This is news that may sound strange to Irish arbitration practitioners and the wider ADR community.
The Arbitration Fairness Act (S. 878/H.R. 1844) was introduced by Sen. Al Franken and Rep. Hank Johnson and would only permit arbitration that is agreed to after the dispute arises, unless the arbitration provision is in a collective bargaining agreement.
The Bill’s preamble, rather surprisingly states:
“Mandatory arbitration can be a huge disadvantage to consumers, workers, and small businesses, often limiting their ability to have any meaningful legal recourse when they are wronged.”
In a statement, Franken said, “I’ve reintroduced the Arbitration Fairness Act to ensure that people and small businesses maintain their right to their day in court when they are cheated.”
As usual things look different to European eyes. The European union has recently introduced a number of measures to facilitate alternative and on-line dispute resolution processes for consumers which have beed widely welcomed as providing an alternative to court action. Many consumers will see the opportunity to go to courts as a less than enticing prospect. (The Small Claims Court, wuth a claims limit of €2,000 being an exception)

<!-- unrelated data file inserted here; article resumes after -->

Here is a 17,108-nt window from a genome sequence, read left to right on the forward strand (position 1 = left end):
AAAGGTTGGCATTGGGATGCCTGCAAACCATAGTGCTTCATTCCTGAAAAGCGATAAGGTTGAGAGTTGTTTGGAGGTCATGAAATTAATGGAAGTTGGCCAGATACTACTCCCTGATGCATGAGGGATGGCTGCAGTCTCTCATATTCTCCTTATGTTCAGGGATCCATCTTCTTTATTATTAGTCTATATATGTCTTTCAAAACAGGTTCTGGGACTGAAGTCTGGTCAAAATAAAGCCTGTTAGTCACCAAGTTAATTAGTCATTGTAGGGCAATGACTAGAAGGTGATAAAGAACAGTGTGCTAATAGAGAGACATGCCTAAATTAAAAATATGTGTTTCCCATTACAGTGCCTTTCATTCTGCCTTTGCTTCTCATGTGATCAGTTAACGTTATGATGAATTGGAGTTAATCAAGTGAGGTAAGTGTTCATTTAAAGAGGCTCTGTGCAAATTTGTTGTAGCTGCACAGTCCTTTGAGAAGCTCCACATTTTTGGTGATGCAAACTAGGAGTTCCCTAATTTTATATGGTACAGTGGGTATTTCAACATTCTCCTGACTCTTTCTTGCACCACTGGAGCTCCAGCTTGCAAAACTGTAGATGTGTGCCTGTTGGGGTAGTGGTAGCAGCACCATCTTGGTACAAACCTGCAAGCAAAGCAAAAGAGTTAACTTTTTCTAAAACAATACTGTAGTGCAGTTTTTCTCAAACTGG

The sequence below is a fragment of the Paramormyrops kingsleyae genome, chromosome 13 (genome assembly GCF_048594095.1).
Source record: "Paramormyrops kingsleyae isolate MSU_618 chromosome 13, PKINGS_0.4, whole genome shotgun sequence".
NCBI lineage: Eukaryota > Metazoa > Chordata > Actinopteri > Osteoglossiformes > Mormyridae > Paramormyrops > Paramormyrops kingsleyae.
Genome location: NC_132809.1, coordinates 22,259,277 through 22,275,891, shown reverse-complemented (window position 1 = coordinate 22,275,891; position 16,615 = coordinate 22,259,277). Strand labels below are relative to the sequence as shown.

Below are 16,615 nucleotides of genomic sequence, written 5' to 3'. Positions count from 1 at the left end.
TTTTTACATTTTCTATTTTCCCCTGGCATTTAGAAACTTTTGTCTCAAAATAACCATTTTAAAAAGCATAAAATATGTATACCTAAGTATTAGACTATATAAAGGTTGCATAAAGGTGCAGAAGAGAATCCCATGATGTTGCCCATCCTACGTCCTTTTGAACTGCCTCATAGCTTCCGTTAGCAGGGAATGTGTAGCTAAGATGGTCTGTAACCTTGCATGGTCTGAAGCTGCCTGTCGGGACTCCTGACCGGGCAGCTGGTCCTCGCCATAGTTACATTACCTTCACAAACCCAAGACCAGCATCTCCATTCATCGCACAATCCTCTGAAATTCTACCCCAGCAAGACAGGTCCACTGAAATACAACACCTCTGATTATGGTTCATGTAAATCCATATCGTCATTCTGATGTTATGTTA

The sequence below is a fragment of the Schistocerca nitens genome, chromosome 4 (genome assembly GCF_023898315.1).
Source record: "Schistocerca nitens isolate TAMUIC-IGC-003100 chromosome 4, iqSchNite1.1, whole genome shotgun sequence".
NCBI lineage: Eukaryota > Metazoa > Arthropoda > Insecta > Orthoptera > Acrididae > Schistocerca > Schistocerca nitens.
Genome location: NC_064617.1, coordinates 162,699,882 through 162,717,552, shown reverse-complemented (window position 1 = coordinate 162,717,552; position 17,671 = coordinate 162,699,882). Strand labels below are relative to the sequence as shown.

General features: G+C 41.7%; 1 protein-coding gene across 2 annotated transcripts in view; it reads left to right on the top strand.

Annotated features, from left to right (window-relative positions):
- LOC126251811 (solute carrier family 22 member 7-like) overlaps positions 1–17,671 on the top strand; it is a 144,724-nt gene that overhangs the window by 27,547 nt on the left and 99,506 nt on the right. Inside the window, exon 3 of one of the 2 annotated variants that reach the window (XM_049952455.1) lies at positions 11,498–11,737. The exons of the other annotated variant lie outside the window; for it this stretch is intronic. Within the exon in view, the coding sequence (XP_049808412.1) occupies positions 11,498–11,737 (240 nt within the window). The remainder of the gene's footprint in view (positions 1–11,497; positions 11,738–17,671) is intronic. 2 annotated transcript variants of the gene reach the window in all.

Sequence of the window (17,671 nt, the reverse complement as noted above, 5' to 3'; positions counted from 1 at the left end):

But in the US the premise is that “mandatory arbitration undermines the development of public law because there is inadequate transparency and inadequate judicial review,” and so the legislation has been reintroduced to impose a broad ban on pre-dispute arbitration agreements involving employment and consumer disputes.
There is no congressional action currently scheduled on the bill, and it is considered highly unlikely the measure will see action by the Republican House of Representatives, according to international HR agency BEERG.
The campaigning website ‘Fair Arbitration Now’ describes forced arbitration clauses as ‘an abusive corporate tactic to stamp out consumers’ and employees’ rights’.
According to the website over the last year, the US Supreme Court has issued three decisions that expanded companies’ use of ‘forced’ arbitration clauses in consumer and non-union employment contracts.
It says the Court has allowed companies to restrict the right to access the court by expanding arbitrators’ power and limiting consumers’ and employees’ ability to band together in class actions. But is this a bad thing?
‘Just last month in AT&T Mobility v. Concepcion, the Court gave the green light to corporations to ban class actions in their contracts. So now we are left virtually without recourse and corporations are free to act without any fear that they may be held accountable for their actions.’
Can’t go along with this, I’m afraid. We need more, not less alternative dispute resolution vehicles as alternatives to court and less resort to the formal law system. Looks like just more work for lawyers!!